Netlify answers slowly on static file access (after deploy?)


I’ve noticed that sometimes, some static files hosted on Netlify are slow to be served to the clients.

By slow, I mean, the first byte might take many seconds before being sent, and the request is pending for a while.
After the first byte is sent, trying to acces the file again with caching disabled it fast, as expected.

I can’t confirm yet but I suspect this happens after a new deployment, probably due to using a lazy strategy to propagate the files across the world/CDN?

The problem I encounter:

  • I have a Gatsby site I modify/deploy often, and some pages have quite low access rates
  • When clicking on a gatsby link, gatsby does code split the js into chunks so it has to download next page’s js chunk before navigating to it
  • Due to some js chunks being served slowly by netlify (probably after a deploy), users are clicking on a link and just get no feedback at all, and then many seconds later, navigation happens

I could probably add some feedback, like a progress bar like github (nprogress etc…).

But I’d rather find a more general solution.
Is there a possibility to initialize the netlify deployment eagerly in such way that no file is ever server slowly? What would you recommend to solve this problem.


your intuition that there is lazy-loading going on is correct; each CDN node (and there may be up to a dozen in one location, this is true east coast and west coast US) maintains its own cache, and that cache is invalidated at deploy time, and refilled only when a request is received. On our non-enterprise CDN, there is very high cache contention so further the file contents will fall out of cache quite quickly, in case your page has only sporadic access on a particular CDN node.

Now, the TTFB still shouldn’t be seconds - more like hundreds of milliseconds - unless you have some misconfiguration in DNS to not use our CDN optimally, or some other odd configuration like a proxy in front of us which is not a supported configuration. Two requests:

  1. can you tell me what the hostname for your site is so I can check DNS config?
  2. If you have such a slow load and can get us the value of the HTTP response header called x-nf-request-id that would be useful for us to see if we can understand if the delay is inside our network or outside (we maintain timing records for every request in our internal logs and can reference them by that ID).

There is no intention that you would push your site contents to the cache, as we don’t want to cache them if there are no requests, so there’s nothing you can do aside from following the advice here to optimize that setup:

Hi and thanks for this answer.

We have a pretty normal setup, no proxy or whatever, and do have seen many seconds (like, 20 seconds) file acces. But maybe it’s my local network, will have to check.

I’ll try to see if I can get a nf-request-id but as it’s not so easy to reproduce it may take some time.

I understand that you need to evict inactive deployments from your caches. Is it possible to have an idea of this eviction policy?

Is there a way to ensure a website is kept in the cache? Other providers like Zeit offer an ability to do so for a limited number of deployment (a “scale” optino I think). That would be cool to ensure that the files of a production deployments could stay in the cache.

We are currently on the free plan and would be fine to pay for something like that, but going from 0$ to 500$ enterprise plan for this is not really an option for us at the moment.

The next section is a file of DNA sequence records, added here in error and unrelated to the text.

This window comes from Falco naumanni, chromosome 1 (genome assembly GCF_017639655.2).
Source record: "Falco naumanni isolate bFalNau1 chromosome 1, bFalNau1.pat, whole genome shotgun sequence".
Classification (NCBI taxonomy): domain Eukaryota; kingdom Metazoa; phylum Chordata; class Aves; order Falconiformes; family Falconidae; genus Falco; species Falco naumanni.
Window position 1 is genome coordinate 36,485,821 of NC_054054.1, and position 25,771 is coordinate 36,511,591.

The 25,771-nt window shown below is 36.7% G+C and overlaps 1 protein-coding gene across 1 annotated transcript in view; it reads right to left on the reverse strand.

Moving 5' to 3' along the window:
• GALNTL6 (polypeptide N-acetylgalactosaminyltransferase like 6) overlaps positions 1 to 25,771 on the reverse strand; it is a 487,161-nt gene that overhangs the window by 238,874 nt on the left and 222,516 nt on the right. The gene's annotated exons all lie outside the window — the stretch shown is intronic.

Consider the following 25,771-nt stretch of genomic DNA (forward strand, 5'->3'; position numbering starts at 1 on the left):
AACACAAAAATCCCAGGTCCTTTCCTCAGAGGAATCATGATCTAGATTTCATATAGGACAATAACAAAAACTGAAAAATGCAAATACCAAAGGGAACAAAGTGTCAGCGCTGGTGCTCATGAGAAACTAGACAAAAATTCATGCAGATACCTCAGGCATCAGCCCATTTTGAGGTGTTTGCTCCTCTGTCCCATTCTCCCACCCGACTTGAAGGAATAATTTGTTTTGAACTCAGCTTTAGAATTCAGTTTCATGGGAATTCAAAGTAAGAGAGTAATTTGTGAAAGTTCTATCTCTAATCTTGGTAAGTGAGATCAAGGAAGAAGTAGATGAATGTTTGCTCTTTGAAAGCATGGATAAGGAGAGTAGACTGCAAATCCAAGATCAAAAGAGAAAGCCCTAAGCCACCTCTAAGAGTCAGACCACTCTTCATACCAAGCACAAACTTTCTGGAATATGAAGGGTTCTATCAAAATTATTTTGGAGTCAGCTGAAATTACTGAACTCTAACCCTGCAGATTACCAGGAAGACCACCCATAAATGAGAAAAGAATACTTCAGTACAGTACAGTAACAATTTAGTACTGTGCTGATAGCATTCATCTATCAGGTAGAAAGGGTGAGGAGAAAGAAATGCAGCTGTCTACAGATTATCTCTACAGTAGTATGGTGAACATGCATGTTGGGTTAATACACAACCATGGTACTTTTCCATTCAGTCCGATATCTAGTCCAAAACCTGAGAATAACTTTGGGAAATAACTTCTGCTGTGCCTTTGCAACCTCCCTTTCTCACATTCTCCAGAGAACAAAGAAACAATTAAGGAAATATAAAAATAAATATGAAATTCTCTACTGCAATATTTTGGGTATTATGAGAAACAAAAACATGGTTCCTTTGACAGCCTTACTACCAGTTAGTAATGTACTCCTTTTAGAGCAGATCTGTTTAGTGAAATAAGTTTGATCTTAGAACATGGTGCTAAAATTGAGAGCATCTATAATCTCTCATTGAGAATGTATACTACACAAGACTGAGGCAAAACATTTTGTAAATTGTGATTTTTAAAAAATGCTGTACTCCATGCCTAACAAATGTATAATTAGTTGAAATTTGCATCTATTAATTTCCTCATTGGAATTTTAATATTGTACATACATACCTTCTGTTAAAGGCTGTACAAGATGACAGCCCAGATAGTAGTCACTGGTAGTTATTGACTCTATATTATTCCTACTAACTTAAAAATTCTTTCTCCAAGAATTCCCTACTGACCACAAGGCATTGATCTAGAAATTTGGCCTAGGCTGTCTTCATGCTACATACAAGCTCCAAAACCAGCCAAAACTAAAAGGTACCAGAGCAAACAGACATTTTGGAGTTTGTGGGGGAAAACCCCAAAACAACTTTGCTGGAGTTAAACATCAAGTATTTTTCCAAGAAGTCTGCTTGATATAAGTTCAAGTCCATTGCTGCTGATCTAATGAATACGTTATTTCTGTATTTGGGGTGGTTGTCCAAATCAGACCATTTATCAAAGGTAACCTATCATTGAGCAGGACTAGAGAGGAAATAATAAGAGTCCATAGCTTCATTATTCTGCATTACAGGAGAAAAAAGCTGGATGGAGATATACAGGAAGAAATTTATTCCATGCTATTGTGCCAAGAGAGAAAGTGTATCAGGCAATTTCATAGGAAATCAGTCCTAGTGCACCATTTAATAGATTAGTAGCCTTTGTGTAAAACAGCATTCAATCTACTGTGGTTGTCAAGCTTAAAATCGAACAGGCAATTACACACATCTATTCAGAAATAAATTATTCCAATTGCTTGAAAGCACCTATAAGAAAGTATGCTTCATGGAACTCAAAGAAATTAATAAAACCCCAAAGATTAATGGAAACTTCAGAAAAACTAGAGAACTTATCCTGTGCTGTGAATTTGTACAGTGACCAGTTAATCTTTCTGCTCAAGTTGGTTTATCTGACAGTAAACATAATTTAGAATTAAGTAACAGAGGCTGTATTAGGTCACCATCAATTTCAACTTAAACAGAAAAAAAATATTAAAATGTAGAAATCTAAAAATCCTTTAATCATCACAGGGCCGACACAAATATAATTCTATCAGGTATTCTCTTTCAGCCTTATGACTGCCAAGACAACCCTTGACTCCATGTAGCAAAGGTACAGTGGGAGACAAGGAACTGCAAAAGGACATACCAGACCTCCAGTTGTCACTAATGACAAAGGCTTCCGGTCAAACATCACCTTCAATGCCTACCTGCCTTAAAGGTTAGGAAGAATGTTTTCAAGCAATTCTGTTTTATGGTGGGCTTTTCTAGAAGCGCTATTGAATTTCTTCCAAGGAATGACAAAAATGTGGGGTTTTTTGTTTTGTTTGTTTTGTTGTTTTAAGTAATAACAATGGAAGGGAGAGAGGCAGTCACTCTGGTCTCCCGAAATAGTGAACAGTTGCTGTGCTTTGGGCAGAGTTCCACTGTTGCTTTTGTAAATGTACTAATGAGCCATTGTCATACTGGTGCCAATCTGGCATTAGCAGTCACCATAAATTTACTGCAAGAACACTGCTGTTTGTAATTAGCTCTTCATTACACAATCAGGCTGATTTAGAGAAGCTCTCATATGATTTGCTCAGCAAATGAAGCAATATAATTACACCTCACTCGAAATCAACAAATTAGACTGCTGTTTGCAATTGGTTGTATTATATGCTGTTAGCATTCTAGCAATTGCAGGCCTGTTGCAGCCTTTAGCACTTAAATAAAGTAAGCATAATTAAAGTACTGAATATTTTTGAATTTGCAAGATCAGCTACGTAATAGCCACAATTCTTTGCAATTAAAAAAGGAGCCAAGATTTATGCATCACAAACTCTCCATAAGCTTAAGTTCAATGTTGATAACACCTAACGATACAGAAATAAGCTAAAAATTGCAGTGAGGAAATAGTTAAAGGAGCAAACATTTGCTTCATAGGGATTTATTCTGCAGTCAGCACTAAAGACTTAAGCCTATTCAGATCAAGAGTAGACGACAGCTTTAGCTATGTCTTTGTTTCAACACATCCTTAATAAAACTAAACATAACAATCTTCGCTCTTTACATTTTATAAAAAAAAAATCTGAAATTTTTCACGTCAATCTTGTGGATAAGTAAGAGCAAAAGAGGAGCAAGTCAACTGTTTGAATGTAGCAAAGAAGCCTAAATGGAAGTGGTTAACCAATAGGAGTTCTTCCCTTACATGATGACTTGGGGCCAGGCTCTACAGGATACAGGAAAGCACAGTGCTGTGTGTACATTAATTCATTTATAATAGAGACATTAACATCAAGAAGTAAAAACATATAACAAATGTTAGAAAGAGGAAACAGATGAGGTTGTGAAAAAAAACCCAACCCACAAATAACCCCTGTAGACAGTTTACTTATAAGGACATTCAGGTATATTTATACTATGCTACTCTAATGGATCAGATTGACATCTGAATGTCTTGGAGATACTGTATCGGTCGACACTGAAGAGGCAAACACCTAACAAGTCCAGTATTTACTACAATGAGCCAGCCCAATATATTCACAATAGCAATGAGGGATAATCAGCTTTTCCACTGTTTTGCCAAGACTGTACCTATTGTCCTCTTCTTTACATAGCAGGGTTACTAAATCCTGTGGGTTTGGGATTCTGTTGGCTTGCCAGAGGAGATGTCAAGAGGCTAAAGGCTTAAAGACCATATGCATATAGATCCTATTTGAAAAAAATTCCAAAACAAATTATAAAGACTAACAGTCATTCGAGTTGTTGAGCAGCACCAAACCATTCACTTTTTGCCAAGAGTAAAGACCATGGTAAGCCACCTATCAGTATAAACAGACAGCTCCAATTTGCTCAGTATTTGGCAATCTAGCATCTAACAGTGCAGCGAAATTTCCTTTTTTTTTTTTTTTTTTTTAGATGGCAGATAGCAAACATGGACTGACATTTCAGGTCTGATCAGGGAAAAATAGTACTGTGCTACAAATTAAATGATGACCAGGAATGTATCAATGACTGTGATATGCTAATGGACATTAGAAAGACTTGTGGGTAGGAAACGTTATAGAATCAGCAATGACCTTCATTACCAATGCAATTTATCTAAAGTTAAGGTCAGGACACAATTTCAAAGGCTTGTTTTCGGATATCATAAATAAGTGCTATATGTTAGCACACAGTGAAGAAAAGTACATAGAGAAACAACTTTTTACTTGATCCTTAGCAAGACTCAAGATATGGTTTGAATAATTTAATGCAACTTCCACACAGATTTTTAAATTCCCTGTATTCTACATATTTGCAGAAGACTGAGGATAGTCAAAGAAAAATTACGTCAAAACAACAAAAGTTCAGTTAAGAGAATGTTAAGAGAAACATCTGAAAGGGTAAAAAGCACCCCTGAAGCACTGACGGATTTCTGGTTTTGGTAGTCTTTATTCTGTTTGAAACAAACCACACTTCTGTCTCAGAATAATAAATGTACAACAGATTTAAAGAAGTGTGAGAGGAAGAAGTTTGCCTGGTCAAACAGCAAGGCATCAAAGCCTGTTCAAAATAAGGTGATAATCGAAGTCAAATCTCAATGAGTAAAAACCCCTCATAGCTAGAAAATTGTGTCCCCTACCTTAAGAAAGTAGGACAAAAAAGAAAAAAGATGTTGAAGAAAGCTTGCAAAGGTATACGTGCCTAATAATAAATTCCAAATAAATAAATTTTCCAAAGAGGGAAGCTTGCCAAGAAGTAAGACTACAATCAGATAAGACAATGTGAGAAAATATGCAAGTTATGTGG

Hi @slorber, even on the free tier you can have a high cache hit rate if your site is accessed often. But the only way to increase it further would be to move to one of our custom or enterprise plans and move on to the Enterprise CDN network. That said, you shouldn’t be having TTFB as high as 20 seconds even on our free tier. Once you provide that x-nf-request-id or at least the URL for an asset that took a long time to load, and the date that you saw it, then we can dig further to see what’s happening.

Hi and thanks.

I’ve run some tests and I see some bad TTFB on a few requests, not necessarily after a redeploy.

Example request:
x-nf-request-id: e66ddb89-2360-4940-a71b-2331115c8dfa-108035021

Actually I’ve run some tests with someone that tries to resolve the website using different netlify ips, and one was significantly worse than the others in term of TTFB:

According to the DNS doc it’s your loadbalancer.

Can you tell me how using the loadbalancer ip in the DNS config lead to such results? Is this normal? If this makes TTFB 2 to 10x worse when using the loadbalancer, what about documenting better how this choice can significantly impact performances?

Note you can contact me in private if needed to get perf reports with/without the loadbalancer. I’m not able to contact you privately and I can’t post my client’s url on public forums. or @sebastienlorber on Twitter

I’ve also noticed slow TTFB on deploy preview sites
Ip: / 2a03:b0c0:3:e0::1b:1
Request: e8e4ed40-357f-4220-9f6a-0ad73eb74278-5390482

Are deploy preview sites slower that normal production deployments? As far as I understand, they don’t use your loadbalancer ip, so maybe it’s not only a DNS-related problem.

Note that I have a few concurrent requests happening at the same time, can this be related?

I would also like to chime in to state that I’ve just recently set up my site, and I am getting the same problem.

Content served after page-load (such as ajax requests for json or video file loads) stops at pending for up to 20(!) seconds before being served.

If there are any suggestions I would love to try them.

mind sharing a HAR file of such an experience? It can help us understand the problem: